Winter colic, a common condition associated with the colder months, is an impaction colic. The horse’s intestine gets blocked with feedstuff and other material, usually from a lack of fresh water and moisture-rich fresh grass which causes dehydration. Dehydration impedes gut movement, which can result in a blockage. Feed and gas build up behind the blockage, and cause distention of the horse’s intestine and associated pain. Impactions can occur anywhere throughout the intestine, however, the pelvic flexure portion of the large intestine is one of the more common sites due to the decreased diameter at this point.
Symptoms of winter colic:
- Frequently looking at their side
- Biting/kicking their flank or belly
- Lying down and/or rolling
- Little or no passing of manure, faecal balls smaller than usual, and/or passing dry or mucus (slime)-covered manure
- Poor eating behaviour (eats less grain/hay) & a change in drinking behaviour
- Changes in vital signs – heart rate of over 45 to 50 beats per minute, tacky gums and a long capillary refill time
Avoiding winter colic
- Your horse should always have access to fresh clean drinking water so, when temperatures drop, it can get difficult as water buckets or drinkers can freeze over. Make sure that water is fresh and not frozen all day, also check that the footing to the water trough is not frozen. Some horses will not drink really cold water so offer them a bucket of water that has been warmed. Ways to increase moisture intake include feeding soaked hay and wet feeds.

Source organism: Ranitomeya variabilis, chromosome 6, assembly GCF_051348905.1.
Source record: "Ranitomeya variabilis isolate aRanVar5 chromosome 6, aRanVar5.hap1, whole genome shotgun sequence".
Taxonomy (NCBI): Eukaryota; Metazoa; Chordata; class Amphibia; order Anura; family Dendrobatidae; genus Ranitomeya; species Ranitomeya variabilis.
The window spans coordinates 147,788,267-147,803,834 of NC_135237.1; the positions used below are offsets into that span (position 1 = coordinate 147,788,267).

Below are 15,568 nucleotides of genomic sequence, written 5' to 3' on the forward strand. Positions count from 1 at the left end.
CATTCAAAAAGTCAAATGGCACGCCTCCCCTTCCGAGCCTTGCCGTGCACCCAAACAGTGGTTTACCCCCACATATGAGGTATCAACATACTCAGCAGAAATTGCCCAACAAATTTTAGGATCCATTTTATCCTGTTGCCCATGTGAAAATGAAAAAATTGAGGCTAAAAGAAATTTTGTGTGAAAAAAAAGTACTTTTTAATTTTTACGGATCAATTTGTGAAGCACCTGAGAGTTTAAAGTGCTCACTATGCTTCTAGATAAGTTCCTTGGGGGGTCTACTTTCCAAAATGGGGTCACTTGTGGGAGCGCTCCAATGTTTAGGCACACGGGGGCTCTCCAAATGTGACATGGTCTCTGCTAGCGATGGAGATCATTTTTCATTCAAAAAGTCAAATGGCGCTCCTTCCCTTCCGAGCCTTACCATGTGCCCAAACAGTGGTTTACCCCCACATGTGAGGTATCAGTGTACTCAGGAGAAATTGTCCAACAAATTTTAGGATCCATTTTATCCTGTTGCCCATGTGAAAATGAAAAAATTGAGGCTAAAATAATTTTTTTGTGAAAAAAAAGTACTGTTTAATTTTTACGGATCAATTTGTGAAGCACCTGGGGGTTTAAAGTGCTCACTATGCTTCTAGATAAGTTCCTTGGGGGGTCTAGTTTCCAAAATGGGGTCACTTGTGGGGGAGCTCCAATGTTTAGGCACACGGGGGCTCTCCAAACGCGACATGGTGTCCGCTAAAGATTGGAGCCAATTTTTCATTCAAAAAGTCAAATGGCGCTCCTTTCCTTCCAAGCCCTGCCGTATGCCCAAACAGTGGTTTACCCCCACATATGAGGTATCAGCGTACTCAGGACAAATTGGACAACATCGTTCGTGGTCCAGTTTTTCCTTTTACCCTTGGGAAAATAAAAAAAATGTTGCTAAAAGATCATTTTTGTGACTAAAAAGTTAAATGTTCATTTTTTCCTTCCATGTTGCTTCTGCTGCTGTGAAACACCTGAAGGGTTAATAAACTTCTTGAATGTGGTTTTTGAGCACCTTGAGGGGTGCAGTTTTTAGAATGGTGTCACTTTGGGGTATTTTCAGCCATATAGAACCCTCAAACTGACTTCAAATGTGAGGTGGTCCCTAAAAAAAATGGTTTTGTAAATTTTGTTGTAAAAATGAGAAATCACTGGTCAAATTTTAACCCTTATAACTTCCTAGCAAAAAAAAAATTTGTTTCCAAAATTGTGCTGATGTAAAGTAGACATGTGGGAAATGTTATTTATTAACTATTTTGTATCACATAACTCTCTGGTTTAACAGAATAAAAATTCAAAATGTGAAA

- Keep to a scheduled daily feeding routine as much as is possible. Make any changes gradually. Especially be aware of swapping from hay to haylage (and vice versa) and make sure that this is done very slowly and with great care. As far as the bugs in the horse’s gut are concerned there is a very big difference between hay and haylage and many an upset stomach has been caused by a rapid swap. Feeding a prebiotic, whenever change or potential stress arises, will support the microbial populations of the hindgut and help avoid upsets. If weather conditions force a change in the routine & stable usage, keep a look for signs of colic.
- Feed plenty of forage/fibre as not only does ad lib forage provide calories and other nutrients, and heat during its fermentation in the hind gut, it also provides physical bulk in the digestive tract to encourage gut motility and potentially reduce the risk of twists or intussusceptions, which could occur if portions of the gut are empty. Your horse should always have some form of forage or fibre to chew as long periods with nothing to eat can risk gastric ulcers as well as colic. Hopefully, your horse has daily access to grazing but, when grass quantity diminishes, providing hay or haylage in the field is essential to keep your horse chewing and fibre flowing through the gut.
- Turn your horse out as much as possible. The horse is not designed for a sedentary lifestyle and physical movement is essential to keep the gut functioning and its contents moving so, if turnout is limited and your horse is confined to the box, even a walk round the yard is better than nothing.
- Make sure you have an effective worming program in place. Especially make sure that your horse is wormed against small encysted red worms in December/January.
Diagnosing and treating winter colic
- Winter colic is typically easy to diagnose, mostly during rectal palpations. Treatment normally includes painkillers along with hydration to get things moving again. If the impaction is more severe, your horse may need to be hospitalised so that intravenous fluids can be administered.
If you spot any signs of colic in your horse please call us immediately.